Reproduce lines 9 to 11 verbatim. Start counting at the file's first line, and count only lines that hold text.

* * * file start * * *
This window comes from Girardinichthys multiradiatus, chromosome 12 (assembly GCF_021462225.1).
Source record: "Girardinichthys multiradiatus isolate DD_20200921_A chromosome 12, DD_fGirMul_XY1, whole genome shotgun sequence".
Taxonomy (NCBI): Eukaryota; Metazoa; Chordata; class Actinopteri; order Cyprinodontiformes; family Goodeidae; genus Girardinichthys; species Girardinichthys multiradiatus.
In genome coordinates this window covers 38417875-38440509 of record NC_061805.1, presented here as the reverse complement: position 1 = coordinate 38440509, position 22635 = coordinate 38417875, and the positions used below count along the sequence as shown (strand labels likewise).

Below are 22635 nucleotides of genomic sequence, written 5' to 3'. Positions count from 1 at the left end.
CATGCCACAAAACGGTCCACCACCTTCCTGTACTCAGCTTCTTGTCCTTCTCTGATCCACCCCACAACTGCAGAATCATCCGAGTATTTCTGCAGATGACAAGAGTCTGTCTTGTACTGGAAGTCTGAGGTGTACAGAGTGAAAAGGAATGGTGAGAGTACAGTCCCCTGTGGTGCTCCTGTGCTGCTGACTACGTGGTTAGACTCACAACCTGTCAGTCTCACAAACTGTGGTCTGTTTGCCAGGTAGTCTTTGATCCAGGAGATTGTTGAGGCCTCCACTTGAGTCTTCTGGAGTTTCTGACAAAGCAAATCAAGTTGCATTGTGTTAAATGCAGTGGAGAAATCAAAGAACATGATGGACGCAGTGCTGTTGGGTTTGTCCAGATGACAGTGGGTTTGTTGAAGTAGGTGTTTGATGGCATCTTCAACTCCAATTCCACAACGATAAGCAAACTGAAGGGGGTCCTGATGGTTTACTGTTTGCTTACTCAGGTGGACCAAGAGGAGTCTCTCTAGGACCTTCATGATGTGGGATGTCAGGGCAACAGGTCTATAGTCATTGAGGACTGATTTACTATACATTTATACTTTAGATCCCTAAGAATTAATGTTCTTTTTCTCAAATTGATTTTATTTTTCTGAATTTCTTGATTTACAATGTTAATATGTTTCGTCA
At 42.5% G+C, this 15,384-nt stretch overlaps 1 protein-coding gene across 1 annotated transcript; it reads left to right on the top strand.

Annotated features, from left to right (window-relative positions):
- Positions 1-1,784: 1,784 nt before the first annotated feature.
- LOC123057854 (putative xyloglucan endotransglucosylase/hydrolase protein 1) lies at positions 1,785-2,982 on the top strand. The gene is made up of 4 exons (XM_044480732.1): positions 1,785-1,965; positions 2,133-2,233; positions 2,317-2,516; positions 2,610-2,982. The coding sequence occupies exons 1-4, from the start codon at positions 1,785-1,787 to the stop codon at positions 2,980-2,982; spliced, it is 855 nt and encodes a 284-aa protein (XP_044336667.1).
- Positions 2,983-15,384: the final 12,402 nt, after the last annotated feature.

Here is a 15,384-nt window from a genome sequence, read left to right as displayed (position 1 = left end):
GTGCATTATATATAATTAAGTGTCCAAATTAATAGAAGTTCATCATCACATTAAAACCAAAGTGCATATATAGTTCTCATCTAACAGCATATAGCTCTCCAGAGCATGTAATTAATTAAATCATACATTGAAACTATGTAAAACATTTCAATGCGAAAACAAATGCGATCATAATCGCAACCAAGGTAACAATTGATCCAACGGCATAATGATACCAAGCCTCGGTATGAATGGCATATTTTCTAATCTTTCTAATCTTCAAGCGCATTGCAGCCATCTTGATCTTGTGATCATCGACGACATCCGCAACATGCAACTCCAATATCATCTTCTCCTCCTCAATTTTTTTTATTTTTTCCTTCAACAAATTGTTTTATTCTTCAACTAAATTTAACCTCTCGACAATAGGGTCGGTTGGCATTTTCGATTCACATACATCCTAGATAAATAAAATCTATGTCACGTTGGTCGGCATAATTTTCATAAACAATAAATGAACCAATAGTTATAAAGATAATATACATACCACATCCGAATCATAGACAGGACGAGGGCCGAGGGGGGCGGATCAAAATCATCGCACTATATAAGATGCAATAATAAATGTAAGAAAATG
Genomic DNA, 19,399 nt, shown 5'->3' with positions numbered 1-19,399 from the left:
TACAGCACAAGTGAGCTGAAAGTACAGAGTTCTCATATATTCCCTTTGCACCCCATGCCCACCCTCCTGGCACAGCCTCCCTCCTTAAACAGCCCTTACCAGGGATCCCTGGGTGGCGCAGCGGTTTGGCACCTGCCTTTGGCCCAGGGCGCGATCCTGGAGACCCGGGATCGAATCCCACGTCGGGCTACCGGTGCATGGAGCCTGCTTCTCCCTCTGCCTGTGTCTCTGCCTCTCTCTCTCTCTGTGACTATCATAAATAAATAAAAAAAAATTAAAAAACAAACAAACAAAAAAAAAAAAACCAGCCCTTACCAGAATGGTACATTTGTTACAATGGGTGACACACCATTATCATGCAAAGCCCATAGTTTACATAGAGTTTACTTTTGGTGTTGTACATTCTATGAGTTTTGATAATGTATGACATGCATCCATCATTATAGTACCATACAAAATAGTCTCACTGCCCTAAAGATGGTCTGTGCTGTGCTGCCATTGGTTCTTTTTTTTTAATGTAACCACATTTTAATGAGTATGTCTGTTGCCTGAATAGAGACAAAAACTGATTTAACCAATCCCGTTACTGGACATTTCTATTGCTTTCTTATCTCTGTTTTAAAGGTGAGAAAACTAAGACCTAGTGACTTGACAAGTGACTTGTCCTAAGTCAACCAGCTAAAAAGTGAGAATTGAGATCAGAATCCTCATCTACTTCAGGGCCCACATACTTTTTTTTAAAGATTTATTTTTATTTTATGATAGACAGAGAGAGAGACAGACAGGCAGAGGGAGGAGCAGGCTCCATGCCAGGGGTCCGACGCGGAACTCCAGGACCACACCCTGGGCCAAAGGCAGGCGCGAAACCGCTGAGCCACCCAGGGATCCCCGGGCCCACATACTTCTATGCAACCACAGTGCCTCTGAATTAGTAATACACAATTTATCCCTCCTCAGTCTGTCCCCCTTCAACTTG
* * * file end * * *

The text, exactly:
- Positions 1-1,784: 1,784 nt before the first annotated feature.
- LOC123057854 (putative xyloglucan endotransglucosylase/hydrolase protein 1) lies at positions 1,785-2,982 on the top strand. The gene is made up of 4 exons (XM_044480732.1): positions 1,785-1,965; positions 2,133-2,233; positions 2,317-2,516; positions 2,610-2,982. The coding sequence occupies exons 1-4, from the start codon at positions 1,785-1,787 to the stop codon at positions 2,980-2,982; spliced, it is 855 nt and encodes a 284-aa protein (XP_044336667.1).
- Positions 2,983-15,384: the final 12,402 nt, after the last annotated feature.